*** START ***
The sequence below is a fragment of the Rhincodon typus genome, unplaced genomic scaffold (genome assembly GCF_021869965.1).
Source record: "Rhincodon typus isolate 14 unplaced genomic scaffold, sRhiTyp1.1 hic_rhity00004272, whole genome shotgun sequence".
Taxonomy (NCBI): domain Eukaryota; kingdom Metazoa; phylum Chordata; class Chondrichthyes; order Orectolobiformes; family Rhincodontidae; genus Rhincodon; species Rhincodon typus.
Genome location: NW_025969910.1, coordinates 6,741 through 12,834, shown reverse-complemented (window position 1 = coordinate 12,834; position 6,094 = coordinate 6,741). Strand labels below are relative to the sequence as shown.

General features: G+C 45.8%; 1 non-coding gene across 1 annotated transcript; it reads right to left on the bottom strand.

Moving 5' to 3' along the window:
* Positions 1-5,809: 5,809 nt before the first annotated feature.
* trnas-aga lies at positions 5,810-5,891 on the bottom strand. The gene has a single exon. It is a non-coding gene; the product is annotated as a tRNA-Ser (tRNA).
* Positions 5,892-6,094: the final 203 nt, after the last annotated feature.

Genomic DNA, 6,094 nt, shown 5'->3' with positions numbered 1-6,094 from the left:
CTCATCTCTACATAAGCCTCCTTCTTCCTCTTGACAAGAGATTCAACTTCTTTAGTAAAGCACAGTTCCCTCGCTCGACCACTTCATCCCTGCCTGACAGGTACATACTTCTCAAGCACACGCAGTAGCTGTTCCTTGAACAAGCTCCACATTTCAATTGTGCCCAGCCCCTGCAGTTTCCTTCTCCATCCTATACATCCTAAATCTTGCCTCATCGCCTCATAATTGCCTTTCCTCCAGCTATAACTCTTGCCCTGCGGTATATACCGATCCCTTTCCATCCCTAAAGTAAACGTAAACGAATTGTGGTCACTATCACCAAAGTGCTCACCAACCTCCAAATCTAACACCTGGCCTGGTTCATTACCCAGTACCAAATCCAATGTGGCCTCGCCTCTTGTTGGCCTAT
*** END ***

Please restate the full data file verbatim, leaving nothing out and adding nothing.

The sequence below is a fragment of the Rhincodon typus genome, unplaced genomic scaffold (genome assembly GCF_021869965.1).
Source record: "Rhincodon typus isolate 14 unplaced genomic scaffold, sRhiTyp1.1 hic_rhity00004272, whole genome shotgun sequence".
Taxonomy (NCBI): domain Eukaryota; kingdom Metazoa; phylum Chordata; class Chondrichthyes; order Orectolobiformes; family Rhincodontidae; genus Rhincodon; species Rhincodon typus.
Genome location: NW_025969910.1, coordinates 6,741 through 12,834, shown reverse-complemented (window position 1 = coordinate 12,834; position 6,094 = coordinate 6,741). Strand labels below are relative to the sequence as shown.

General features: G+C 45.8%; 1 non-coding gene across 1 annotated transcript; it reads right to left on the bottom strand.

Moving 5' to 3' along the window:
* Positions 1-5,809: 5,809 nt before the first annotated feature.
* trnas-aga lies at positions 5,810-5,891 on the bottom strand. The gene has a single exon. It is a non-coding gene; the product is annotated as a tRNA-Ser (tRNA).
* Positions 5,892-6,094: the final 203 nt, after the last annotated feature.

Genomic DNA, 6,094 nt, shown 5'->3' with positions numbered 1-6,094 from the left:
CTCATCTCTACATAAGCCTCCTTCTTCCTCTTGACAAGAGATTCAACTTCTTTAGTAAAGCACAGTTCCCTCGCTCGACCACTTCATCCCTGCCTGACAGGTACATACTTCTCAAGCACACGCAGTAGCTGTTCCTTGAACAAGCTCCACATTTCAATTGTGCCCAGCCCCTGCAGTTTCCTTCTCCATCCTATACATCCTAAATCTTGCCTCATCGCCTCATAATTGCCTTTCCTCCAGCTATAACTCTTGCCCTGCGGTATATACCGATCCCTTTCCATCCCTAAAGTAAACGTAAACGAATTGTGGTCACTATCACCAAAGTGCTCACCAACCTCCAAATCTAACACCTGGCCTGGTTCATTACCCAGTACCAAATCCAATGTGGCCTCGCCTCTTGTTGGCCTAT